Leadership biases #MeToo

I ignored the #MeToo movement on social media. I labeled it as just another social media hype that would rise and fall in a few days. Even though I was a survivor, I rarely spoke of my experience or mentioned it to anyone. Why? Because just thinking about it brings back painful memories, and because I always thought my experience was unique and probably doesn’t apply to most other women.

But then, more and more of my friends and colleagues (even some women leaders whom I know and respect) started sharing the hashtag, opened up and told their stories. That’s when I cried to myself – This is bigger than I thought and it affects almost all women in one way or another. This realization makes me think of my role as a woman, and what being a woman means and the issues we face daily. I think a lot about gender equality in our society.

In school, I was often the only female student in my engineering classes. Later on, I was sometimes the only female engineer in my work group. Earlier in my career, there was a time when I told myself that if I have a daughter, I would advise her not to choose a career in STEM (Science, Technology, Engineering and Math) because I believed it’s such a lonely field for women to be in. At the time, I thought that the disproportion of women participation only occurred in STEM.

After I changed my career track and embarked on an MBA degree, again I found that I was one of the only two women in my program. In both STEM and business career tracks, I see very few women at higher management levels. The higher on the career ladder I look, the less women I find.

One day, my 4-years old daughter came home from school and asked me why woman cannot become US president. I pressed her why she asked me such question, and she replied that she spent the day studying about all past US presidents and found that none of them was a woman. This struck me! Not only that I experienced disproportionally low number of women leaders in STEM and in business, but my little daughter also discovered this in our government. This issue not only affects my generation, but it will also affect my daughter’s future.

Why do we have so few women in higher leadership positions?

1. Could it be because women are less capable than men?

As a woman who holds both graduate degrees in engineering and in business, I cannot agree with this. I was always very competitive in classes and got high marks for my education. I work hard and am extremely persevered.

As a mother to a very bright daughter (and a very bright son), I cannot agree with this. Both of them are talented and do really well in school.

I believe that women and men are equally capable.

So, why?

2. Could it be because the men in leadership positions are bad and deliberately hold back the progress of the women?

Fortunately, I know quite a few of those men who hold high leadership positions, and also I am a member of those organizations who have very few women in leadership roles (especially at senior management or executive levels). I know and can vow that the men I know and the organizations I’m with are good-hearted and well-intentioned. They carry high ideals and uphold good moral standards; they want to do their best for other people and for the society.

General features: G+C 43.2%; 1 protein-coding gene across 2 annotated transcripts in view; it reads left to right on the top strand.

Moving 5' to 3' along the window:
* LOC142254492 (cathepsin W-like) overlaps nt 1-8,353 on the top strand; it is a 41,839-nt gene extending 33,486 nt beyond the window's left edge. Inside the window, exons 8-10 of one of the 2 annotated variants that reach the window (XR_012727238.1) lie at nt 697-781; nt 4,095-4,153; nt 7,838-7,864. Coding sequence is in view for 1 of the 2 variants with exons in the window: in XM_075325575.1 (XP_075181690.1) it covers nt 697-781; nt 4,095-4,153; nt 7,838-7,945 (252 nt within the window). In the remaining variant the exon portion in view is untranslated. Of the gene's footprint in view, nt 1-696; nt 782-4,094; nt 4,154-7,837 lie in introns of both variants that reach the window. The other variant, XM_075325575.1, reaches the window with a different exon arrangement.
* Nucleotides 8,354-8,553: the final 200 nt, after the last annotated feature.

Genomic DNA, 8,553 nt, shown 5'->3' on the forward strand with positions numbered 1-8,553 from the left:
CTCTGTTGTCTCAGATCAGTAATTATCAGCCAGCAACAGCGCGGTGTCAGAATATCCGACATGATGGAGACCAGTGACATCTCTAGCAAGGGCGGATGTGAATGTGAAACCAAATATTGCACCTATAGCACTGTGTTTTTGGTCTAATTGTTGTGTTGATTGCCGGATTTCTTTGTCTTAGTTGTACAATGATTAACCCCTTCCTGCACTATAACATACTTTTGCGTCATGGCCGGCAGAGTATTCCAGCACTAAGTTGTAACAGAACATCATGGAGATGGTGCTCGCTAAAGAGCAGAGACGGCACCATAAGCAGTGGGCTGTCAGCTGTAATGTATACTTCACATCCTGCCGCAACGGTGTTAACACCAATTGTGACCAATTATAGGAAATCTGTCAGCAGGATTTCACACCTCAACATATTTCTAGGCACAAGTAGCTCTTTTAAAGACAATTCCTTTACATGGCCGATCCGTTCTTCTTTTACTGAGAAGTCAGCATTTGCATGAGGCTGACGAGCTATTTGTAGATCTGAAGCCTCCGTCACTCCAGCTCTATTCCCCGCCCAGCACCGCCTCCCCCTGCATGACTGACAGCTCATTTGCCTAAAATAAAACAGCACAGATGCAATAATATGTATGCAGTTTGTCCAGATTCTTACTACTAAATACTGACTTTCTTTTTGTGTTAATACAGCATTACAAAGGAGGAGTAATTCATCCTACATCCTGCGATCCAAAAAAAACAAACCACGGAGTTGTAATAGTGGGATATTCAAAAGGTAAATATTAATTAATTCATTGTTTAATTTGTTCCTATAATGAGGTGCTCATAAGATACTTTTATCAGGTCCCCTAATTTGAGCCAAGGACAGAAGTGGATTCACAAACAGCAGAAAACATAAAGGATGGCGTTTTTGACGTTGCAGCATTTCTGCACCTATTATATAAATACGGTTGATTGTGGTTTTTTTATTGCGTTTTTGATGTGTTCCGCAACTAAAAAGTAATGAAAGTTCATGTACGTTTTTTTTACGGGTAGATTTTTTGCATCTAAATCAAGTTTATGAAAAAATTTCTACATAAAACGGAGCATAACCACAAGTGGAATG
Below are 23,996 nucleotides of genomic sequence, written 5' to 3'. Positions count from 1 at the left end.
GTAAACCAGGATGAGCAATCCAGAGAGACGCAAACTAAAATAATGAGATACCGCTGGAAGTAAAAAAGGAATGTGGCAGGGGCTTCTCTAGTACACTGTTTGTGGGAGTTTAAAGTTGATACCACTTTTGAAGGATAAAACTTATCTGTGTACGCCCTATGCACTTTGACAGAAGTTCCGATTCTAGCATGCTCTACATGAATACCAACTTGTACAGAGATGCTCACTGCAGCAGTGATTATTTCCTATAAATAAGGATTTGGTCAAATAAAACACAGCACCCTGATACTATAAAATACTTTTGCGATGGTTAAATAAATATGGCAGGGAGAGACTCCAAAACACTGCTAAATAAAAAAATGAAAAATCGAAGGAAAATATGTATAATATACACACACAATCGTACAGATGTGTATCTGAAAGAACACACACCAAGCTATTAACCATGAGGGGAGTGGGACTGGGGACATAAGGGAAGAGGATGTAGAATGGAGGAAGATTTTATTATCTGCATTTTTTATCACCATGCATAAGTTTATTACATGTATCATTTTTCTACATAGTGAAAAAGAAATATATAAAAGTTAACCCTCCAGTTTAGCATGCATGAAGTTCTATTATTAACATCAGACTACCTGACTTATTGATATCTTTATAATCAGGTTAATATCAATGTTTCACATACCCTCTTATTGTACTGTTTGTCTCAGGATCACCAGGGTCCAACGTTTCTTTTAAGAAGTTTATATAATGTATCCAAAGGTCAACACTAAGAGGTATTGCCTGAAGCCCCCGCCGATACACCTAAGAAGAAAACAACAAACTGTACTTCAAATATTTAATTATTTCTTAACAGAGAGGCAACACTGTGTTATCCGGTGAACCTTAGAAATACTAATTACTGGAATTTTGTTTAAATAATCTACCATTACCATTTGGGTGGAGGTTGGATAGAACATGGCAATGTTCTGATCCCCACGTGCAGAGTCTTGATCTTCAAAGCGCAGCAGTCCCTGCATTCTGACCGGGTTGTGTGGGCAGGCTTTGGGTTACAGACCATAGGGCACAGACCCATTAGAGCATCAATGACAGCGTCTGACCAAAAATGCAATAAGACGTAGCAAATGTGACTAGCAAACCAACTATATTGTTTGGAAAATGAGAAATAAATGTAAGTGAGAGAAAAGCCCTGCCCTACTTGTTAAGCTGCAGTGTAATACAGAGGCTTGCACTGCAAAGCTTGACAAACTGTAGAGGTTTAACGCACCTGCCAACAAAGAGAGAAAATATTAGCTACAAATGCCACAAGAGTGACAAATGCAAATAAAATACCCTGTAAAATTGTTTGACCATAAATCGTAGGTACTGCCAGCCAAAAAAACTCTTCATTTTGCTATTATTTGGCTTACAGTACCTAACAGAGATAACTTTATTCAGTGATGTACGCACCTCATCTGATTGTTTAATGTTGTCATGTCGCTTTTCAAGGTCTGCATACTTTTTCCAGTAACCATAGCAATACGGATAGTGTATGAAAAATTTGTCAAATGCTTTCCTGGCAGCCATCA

If women are as capable as men, and the men in leadership positions are good people, why is it that we don’t have more women in leadership roles?


As a human being, we have limited memory and brain power. To cope with vast amount of information, and to make decisions quickly, we often rely on our institution and revert back to what we are familiar with and are comfortable with. What that means is that I would naturally tend to hang out with and hire people who look like me and talk like me. As a result, male leaders tend to look for, mentor and promote men. Without recognition of this tendency and taking deliberated actions to get out of this bias, we repeatedly fall into this trap. This behavior gets repeated when the men we promoted kept delivering good results. It’s a quick easy decision that creates good returns, and so it gets repeated.

Nevertheless, over time, many researches pointed out that diversity of thoughts leads to greatness and to breakthrough results. By being trapped in our bias, we limits our ability to move our organization forward faster better.

How do you recognize that you have biases in selecting, mentoring and promoting your people?

Look around you.

Is there a large disproportion in the number of male and female workers in your work group?

Are there many more male leaders and very few (or zero) female leaders in your organization, especially as you move up the career ladder?

In the last meeting, the last discussion that you had, how many women were at the table versus how many men? Did the women speak up and were their voices heard (do you remember what they said?)?

If the answers to the above questions are lopsided, you know that you have a leadership bias in gender equality.


We all have personal biases and blind spots. I do. You do. Organizations do. There is nothing to be ashamed about it.

However, once we recognize our biases and we do nothing about it, Shame On Us.

In conclusion:

With the #MeToo movement going on around us, do you see any of your female friends/colleagues displaying that hashtag on their statuses? Does this stir an emotion in you? What can you do to help, and what can you do to promote gender equality in our society to build a better future for your daughters or nieces?

Can you reach out and mentor a woman today? Can you pay attention to the lone voice at the table when she speaks or even encourage her to speak?

I challenge you!

With loving heart,

Thanh Nguyen

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